Finally, the conferences included discussions about alternative proteins, particularly plant-based proteins. Various perspectives noted that some in both the meat and plant-based protein markets view each other as competitors battling to replace the other. There was also recognition that the markets may be complementary, not only for retail and food service businesses to offer a more comprehensive set of protein product choices to consumers; but also the reality that it will likely take both meat and plant-based protein to feed the world through the remainder of the century.
*Clark, Lauren Elizabeth. “Disaggregating Beef Demand: Data Limitations and Industry Perspectives.” , Unpublished M.S. Thesis, Oklahoma State University, May, 2019
Knowing hay quality affects supplementation strategy
By Glenn Selk, Oklahoma State University Emeritus Extension animal scientist
Cattle producers in many areas of Oklahoma have been fortunate this summer to receive timely rains. Many big round bales of hay have been stored for winter feeding. Meeting the supplemental protein needs for the cows and replacement heifers consuming that forage must be done properly and economically. Protein is a vital nutrient for the ruminant because protein is necessary for the multiplication of, and the feed digestion by the microbes in the rumen. The microbial population in the rumen of cows is largely responsible for digesting cellulose in standing or harvested forages.
Higher quality forages are more readily digested in the rumen and have higher rate of passage through the digestive tract of the cow than do lower quality roughages. Therefore, the cow can consume more of the high quality forage on a daily basis and receives more total digestible nutrients (TDN) from each pound of feed consumed. If adequate protein is available to cows consuming lower quality roughages, then the rate of passage and the digestibility is improved compared to cows that are inadequately supplemented while consuming the same low quality forage.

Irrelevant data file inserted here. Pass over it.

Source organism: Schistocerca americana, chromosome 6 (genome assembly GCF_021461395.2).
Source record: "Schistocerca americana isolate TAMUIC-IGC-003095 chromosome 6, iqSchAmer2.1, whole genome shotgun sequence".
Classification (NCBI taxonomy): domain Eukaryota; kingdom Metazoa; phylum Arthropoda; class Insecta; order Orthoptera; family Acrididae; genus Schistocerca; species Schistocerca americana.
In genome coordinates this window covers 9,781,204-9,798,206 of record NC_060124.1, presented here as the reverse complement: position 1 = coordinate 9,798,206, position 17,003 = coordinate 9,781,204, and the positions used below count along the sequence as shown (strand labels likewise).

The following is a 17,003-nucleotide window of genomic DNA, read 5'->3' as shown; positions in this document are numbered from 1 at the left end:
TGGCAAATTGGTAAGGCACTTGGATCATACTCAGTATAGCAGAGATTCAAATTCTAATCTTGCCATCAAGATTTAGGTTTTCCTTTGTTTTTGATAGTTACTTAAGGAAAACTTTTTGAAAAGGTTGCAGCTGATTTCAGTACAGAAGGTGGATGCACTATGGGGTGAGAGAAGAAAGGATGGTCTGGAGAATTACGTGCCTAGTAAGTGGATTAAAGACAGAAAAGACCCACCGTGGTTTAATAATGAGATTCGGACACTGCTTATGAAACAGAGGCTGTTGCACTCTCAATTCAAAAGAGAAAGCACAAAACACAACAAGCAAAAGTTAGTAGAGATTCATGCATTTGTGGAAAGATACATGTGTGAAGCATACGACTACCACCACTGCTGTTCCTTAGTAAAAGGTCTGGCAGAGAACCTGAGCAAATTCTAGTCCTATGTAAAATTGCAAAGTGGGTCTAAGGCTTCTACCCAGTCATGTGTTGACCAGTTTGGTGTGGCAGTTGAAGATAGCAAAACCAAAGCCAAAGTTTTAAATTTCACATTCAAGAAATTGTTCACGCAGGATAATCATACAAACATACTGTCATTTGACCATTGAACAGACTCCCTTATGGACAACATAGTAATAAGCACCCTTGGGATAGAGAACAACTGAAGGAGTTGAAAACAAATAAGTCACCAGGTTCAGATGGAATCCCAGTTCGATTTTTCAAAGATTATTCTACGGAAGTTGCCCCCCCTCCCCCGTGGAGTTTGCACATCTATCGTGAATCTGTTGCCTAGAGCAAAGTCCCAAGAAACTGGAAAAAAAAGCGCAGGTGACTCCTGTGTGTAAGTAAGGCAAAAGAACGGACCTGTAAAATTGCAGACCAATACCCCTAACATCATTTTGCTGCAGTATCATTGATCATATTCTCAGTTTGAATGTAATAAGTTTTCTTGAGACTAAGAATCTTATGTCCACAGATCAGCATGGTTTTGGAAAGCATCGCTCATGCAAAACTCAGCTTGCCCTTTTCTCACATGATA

Producers may be surprised to know the large differences in protein supplement needed to meet the cow’s requirement depending on the quality of forage that makes up the majority of the diet. Below is a table of the pounds of 40% protein supplement needed daily for moderate-sized (1100 pound) beef cows in different stages of production and consuming differing quality of grass hays. (Table is adapted from Richards, Lalman, and McKinney; Cattleman’s Management Record Book.)
|Needed 40% protein supplement (lb/hd/day) to meet protein requirement of 1100 pound mature beef cow|
|Hay Protein Concentration (%)|
|Stage of Production||4%||6%||8%|
|Mid Gestation, Dry||2.2||1.1||0|
Larger cows and cows that produce above average milk production will consume more forage and need even more supplement to match their requirements. The table above describes the protein-only needs of the beef cow. Energy deficiency may occur and result in some weight and body condition loss. Energy needs will be increased if cows are already in thin body condition and must be improved before calving next spring. Also, winter weather conditions can greatly increase energy needs. In many instances, the energy requirements can be met with lower protein supplements (for example 20% protein range supplements) fed at about twice the rate as noted in the table above.
Forage quality differences are important, whether the supplement choice is high protein (40%) or lower protein (20% protein). Learn about testing hay for protein content by visiting with your OSU County Extension Office or downloading Oklahoma Cooperative Extension Fact Sheet PSS- 2589 Collecting Forage Samples for Analysis.
Cow-Calf Corner is a weekly newsletter by the Oklahoma Cooperative Extension Agency.